How An Old Heart Gets Younger

How An Old Heart Gets Younger

Although your heart rate steadily declines over the decades, your heart function can remain high well into old age. This might seem miraculous, but your body has ways, if you give it a chance.

timer

When you exercise consistently with intensity, your heart makes several adaptations to increase cardiac output and maintain your ability to meet challenging physical tasks in everyday life and in the gym. According to Joseph Signorile, PhD, in his book Bending the Aging Curve, here’s how it happens;

First, through exercise, the chamber of the heart out of which blood pumps increases in volume. Although the heart beats slower, it can increase output.

Second, the thickness of the heart wall increases, making it stronger and, like any muscle, capable of a harder contraction.

Finally, the heart muscle in the pumping chamber becomes more pliant. When the heart muscle can stretch, its pumping action is more productive.

What we think of as “cardio” includes other important non-heart factors, all of which are also improved through exercise. Exercise promotes optimum oxygenation of the blood in the lungs, stimulates development of red blood cells to carry the oxygen to the muscles, and increases the density of tiny blood vessels to deliver the oxygenated blood to the muscle cells.

Knowing all this, the question arises: What is the best exercise to improve and maintain cardio performance? Your unique medical conditions aside, all movement helps.

That said, an increasing body of research shows high-intensity interval training has clear benefits for people of all ages, including older adults. At CBF, we exercise at varying levels of intensity, including high-intensity for short periods of time. We’ll discuss why and how we do this in our next blog.

You’ll learn how to listen to your heart and safely pace your exercise without ever taking a pulse.

 

 

 

 

What About Heart Rate?

What About Heart Rate?

Some CBFers, wearing recently acquired heart rate monitors, asked about the connection between heart rate and fitness.

heartrate

Obviously the heart is a critical muscle when it comes to exercise (not to mention staying alive), but the value of knowing your heart rate, independent of other factors, is limited.

You need to be aware of those factors, and specifically how they pertain to your heart for that monitor to be anything more than sporty jewelry. Here are two that are especially pertinent to 50+ people.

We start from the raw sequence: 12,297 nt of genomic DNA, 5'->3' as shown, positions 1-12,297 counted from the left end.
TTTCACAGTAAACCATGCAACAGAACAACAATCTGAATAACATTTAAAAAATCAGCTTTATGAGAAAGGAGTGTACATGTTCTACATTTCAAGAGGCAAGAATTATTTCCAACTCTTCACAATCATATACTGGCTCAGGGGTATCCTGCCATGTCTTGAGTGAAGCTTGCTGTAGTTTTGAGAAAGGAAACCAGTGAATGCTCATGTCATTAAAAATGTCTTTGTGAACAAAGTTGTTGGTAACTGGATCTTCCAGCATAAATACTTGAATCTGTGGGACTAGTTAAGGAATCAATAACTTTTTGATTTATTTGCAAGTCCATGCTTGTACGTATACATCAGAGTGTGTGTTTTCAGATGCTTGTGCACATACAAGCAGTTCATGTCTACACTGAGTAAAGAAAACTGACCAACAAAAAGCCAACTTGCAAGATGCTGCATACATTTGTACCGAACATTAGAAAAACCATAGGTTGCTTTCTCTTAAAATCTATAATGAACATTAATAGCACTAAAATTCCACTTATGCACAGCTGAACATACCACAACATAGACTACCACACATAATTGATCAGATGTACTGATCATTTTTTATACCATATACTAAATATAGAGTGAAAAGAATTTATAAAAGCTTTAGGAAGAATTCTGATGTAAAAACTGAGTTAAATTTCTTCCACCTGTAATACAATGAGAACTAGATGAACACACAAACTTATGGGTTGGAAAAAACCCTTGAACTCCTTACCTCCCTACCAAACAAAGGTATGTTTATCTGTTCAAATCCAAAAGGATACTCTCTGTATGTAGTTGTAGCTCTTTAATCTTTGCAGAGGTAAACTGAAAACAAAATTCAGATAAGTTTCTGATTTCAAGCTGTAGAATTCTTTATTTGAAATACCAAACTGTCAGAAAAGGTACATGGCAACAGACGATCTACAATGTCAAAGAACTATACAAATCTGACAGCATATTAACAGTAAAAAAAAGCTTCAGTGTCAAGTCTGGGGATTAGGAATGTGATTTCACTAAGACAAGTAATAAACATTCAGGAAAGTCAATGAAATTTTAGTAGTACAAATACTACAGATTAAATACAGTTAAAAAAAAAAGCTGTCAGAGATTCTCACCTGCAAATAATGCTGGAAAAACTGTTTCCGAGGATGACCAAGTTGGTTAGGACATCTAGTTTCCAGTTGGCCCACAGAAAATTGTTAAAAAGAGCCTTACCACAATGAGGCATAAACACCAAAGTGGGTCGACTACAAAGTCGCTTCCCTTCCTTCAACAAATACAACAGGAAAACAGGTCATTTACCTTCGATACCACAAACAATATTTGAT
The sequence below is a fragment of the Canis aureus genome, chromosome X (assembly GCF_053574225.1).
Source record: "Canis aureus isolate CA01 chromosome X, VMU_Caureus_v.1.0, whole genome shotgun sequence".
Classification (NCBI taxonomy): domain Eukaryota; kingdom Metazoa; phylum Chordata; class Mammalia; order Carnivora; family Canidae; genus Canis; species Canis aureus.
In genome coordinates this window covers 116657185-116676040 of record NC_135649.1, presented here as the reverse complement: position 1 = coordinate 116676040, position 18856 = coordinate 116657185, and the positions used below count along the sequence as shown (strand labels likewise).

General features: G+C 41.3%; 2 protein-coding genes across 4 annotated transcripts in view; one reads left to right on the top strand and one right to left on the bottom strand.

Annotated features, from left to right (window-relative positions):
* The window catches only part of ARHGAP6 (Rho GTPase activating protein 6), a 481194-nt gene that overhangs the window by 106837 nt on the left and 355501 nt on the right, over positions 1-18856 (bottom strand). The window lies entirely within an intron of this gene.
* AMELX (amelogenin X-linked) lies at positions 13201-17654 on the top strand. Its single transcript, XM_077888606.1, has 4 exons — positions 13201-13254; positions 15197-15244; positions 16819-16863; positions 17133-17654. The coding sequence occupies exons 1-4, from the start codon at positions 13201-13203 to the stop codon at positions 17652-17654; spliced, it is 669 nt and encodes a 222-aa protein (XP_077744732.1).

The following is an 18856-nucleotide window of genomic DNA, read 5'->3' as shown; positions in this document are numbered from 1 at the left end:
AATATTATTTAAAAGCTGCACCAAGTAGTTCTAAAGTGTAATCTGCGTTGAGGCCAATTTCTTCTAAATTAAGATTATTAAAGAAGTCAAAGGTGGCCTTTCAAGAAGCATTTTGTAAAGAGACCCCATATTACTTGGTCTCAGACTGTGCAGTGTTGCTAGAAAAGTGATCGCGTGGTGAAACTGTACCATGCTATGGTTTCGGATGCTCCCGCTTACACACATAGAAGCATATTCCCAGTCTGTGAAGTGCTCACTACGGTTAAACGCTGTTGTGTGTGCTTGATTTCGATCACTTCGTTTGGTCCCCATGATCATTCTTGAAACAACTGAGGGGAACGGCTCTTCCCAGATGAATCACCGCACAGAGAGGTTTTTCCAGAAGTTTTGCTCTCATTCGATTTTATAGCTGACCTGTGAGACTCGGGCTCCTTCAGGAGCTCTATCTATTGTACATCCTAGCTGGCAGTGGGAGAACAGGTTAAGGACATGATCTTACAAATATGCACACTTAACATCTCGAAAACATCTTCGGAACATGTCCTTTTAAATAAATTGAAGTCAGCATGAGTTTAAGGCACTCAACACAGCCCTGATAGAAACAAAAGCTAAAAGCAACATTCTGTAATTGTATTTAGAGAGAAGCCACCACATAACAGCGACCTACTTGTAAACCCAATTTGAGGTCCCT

First, in Bending the Aging Curve, Joseph Signorile, PhD, says research shows that from age 45 on your maximum heart rate drops about one beat per minute with each passing year. He notes this decline is “independent of gender and habitual physical activity.” It’s just an inevitable part of aging and does not go back up with training. (Fortunately, older adults can still improve cardiovascular health and endurance with exercise; watch for the next blog.)

Second, older adults must be cognizant of the effects of their medications. Heart medications like beta blockers can slow the heart rate while calcium channel blockers can raise it, as can thyroid, antidepressants, and tranquilizers. Here’s a quick summary of the heart effects of some of the most common drugs, but this list is not comprehensive. Talk to your doctor or pharmacist, especially if you take multiple medications, to find out how you should expect your heart to behave during exercise.

Also be aware that heat and humidity can elevate your heart rate, and dehydration can lower it. Altitude (less oxygen, higher heart rate) and body position (standing, sitting, lying down) also influence it.

So is that heart rate number and heart rate monitors worthless? Not necessarily. With an accurate heart rate monitor, it’s easier to get a measurement both during and immediately after exercise than when taking a pulse with your finger. However, the accuracy of heart rate monitors, including many popular brands, vary widely, so investigate prior to purchasing.

If you have or get one, use it to learn how your heart behaves day-to-day and in a variety of situations. See what the monitor reads when you first get up. Check it when you are exercising lightly, like walking, and when you are exercising hard, gasping for breath on the battle ropes.

Once you know these, here are some worthwhile insights you might gain from the monitor:

- If your heart rate is normally in a certain range upon waking up but starts to consistently drift up 5-10 beats higher when you wake up several days in a row, you might not be resting long enough between workouts. You might be fatigued and need to skip hard workouts.

- When you stop exercising, heart rate should drop 15-25 beats within the first minute afterwards. Quick recovery is a good sign of cardio fitness.